“village ghetto land” – stevie wonder (1976)


I have a soft spot for holiday novelty songs. For me, they are so incredibly fun and embody the unique appeal of the holiday. Every major holiday has their own novelty records, but fall and winter is when we hear them the most. Halloween has the “Monster Mash” and its countless knockoffs while Christmas music becomes inescapable for a few months. Though, in between, you have Thanksgiving. There are not a lot of songs embodying the spirit and imagery of turkey and stuffing, but what is there is quite entertaining. I keep a list of songs to write about for this blog and I had a special list of Thanksgiving tracks to choose from. I mulled over tracks like “Groovy Gravy” by Quincy Jones, “Thanksgiving Day” by Ray Davies, and “Pass the Peas” by James Brown. Any of which would have been excellent choices to discuss Thanksgiving, but I went in a different direction.

This past weekend, I revisited one of my favorite records while getting some work done. Stevie Wonder’s 1976 masterpiece Songs in the Key of Life is a two-LP (and extra 7”) testament to humanity. It is such a breathtaking and layered album. The collection of tracks offer a diverse listening experience including massive pop radio hits, sullen reflection pieces, and out of this world jams. Songs in the Key of Life represents the dynamic and fluctuating nature of man and our relationships with one another.

I feel every song borders on perfection, though some more than others. These are tracks where I have to stop what I’m doing and become lost in the moment. Songs like “I Wish,” “Ordinary Pain,” and “As” are breathtaking in terms of their narrative and musical composition. Wonder is crafting a world of experiences for the listener. These experiences and stories may not reflect those of the listener, but they serve as a window into another world; a life many of us may not know.

The most underrated song on the album is certainly “Village Ghetto Land.” Lyrically, the imagery Wonder is conveying and striking and poignant. Wonder is asking the listener to take his hand so he can show them a world that many of us don’t (or won’t) see; a world of marginalized poverty where people struggle to survive from day to day. Specifically, Wonder is singing about the struggles of the poorer black communities. In these communities, people starve and do not have adequate access to medical care or even money to buy proper food. The land serves as a reminder that systemic oppression has real-world consequences on those of certain classes and ethnicities.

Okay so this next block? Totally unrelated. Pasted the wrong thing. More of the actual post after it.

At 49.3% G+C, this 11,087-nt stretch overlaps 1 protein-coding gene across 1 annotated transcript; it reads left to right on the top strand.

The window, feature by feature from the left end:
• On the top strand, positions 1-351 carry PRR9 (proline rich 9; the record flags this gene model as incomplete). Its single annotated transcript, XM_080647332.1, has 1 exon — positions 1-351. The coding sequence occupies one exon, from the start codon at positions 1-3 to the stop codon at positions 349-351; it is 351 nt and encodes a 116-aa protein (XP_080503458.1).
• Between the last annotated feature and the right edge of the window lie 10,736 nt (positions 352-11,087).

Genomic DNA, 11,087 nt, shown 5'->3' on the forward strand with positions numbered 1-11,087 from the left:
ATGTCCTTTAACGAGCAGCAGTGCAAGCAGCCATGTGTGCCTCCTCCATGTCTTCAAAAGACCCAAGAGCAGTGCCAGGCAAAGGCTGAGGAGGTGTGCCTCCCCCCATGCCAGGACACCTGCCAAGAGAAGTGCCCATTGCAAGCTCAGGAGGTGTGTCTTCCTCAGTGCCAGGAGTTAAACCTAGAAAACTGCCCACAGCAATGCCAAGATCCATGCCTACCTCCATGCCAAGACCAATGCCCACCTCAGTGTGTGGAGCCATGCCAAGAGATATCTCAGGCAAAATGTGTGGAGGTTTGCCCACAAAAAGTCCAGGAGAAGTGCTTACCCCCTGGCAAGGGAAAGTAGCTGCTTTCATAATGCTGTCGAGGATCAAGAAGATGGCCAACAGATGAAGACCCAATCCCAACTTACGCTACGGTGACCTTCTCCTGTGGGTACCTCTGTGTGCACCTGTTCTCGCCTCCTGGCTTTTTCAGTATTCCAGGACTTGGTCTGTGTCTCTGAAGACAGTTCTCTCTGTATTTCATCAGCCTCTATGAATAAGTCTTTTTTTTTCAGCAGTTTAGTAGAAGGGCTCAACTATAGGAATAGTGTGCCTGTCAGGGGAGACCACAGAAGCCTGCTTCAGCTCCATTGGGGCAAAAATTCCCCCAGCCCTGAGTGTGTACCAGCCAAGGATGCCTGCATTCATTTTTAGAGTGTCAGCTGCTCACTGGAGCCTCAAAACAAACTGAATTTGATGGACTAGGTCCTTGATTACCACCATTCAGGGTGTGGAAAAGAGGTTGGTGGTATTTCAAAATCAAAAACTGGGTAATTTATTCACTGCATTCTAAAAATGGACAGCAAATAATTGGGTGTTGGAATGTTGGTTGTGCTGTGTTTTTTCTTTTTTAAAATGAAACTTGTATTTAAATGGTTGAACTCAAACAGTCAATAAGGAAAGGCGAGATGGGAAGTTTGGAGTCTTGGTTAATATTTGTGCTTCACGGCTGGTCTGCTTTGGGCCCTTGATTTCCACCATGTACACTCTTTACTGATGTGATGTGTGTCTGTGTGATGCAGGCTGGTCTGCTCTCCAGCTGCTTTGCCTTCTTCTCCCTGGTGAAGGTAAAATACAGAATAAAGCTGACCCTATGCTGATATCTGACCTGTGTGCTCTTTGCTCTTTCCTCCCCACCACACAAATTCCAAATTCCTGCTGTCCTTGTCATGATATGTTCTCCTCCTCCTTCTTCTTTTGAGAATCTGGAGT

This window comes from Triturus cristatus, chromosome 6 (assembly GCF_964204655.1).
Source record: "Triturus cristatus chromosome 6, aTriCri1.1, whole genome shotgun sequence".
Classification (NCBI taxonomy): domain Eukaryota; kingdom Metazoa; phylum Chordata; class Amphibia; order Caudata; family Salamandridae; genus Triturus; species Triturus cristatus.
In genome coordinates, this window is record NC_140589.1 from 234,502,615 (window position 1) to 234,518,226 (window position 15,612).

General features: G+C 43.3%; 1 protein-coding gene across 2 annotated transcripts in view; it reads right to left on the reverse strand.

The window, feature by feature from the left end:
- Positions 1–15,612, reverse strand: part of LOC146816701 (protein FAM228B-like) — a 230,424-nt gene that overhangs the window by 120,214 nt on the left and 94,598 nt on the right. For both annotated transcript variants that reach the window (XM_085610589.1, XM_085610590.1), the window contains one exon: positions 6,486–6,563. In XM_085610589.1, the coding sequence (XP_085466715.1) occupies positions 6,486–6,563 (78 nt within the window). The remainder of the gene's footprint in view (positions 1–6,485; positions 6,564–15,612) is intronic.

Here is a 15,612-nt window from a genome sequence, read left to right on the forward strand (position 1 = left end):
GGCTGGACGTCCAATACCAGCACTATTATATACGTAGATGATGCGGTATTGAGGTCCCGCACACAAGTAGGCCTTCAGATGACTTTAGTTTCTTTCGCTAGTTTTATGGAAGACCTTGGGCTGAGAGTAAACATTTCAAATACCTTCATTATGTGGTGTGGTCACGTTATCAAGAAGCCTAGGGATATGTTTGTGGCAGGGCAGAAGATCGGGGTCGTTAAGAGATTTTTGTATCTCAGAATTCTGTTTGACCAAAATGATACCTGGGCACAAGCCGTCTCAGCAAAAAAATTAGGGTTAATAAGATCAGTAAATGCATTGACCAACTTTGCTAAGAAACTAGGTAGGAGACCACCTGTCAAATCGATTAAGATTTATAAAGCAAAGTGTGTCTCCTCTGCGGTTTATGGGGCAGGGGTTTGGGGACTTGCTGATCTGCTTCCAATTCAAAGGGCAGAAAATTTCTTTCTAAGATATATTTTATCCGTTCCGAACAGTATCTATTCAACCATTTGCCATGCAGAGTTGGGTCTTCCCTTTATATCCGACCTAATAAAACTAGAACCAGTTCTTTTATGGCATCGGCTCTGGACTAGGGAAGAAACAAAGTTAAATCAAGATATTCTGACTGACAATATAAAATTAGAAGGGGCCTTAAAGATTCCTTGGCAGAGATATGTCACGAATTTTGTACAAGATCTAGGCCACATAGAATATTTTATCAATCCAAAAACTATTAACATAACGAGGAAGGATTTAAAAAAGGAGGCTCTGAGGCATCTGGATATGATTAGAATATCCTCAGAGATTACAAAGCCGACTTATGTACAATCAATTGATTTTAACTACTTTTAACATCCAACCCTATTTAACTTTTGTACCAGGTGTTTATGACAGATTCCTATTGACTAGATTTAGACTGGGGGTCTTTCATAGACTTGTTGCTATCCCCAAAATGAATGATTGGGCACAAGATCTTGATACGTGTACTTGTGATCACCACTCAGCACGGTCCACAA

Thanksgiving is a holiday that can split a room. On one side, it is a holiday for those to reflect on their lives and be grateful for luxuries and love they have in their lives while gorging. On the other, it is a white-washed reminder of the colonialization of indigenous people. Both of these are things I try to remember this time of year. For one, I am happy for the opportunity to be surrounded by friends and family because that is something I cannot usually do on such a scale. I’m also aware that many families or individuals don’t get to share in that collective spirit of unity.

In an already incredibly powerful song, these lines stand out to me the most:

Now some folks say that we should be
Glad for what we have.
Tell me, would you be happy in Village Ghetto Land?

Such a sobering question. Considering the duality of the holiday, I do my best to focus on my life and being grateful for what I have. However, it is easy for me to grateful. I have a loving support system, a job, and access to societal opportunities not readily available to people who have less. Wonder is right to ask that question because you wouldn’t be happy living in a world like the one in “Village Ghetto Land.” For someone who comes from a place of privilege to tell someone who has less that they should be grateful is disheartening and devoid of all human empathy. There are many reasons why some people have less, but they should not be looked down upon. We’re all in this together, and we have to lift each other up.

Musically, “Village Ghetto Land” is just as remarkable as it is lyrically. Wonder is the sole musician on the track. Composed on a Yamaha GX-1 synthesizer, the track evokes the imagery of a large concert hall with a full string orchestra. It is quite a majestic and almost aristocratic sounding track. The composition adds dignity to the narrative where its inhabitants may not have any.

“Village Ghetto Land” is not a Thanksgiving song by any means, but it carries the spirit of the holiday. The leaves have fallen and frost is gathering on the ground. It is getting colder, and that’s a problem for a lot of people. This is why, when it starts to freeze, we should keep our hearts warm and open. Take time to reflect on your life and what you can do to better the lives of others.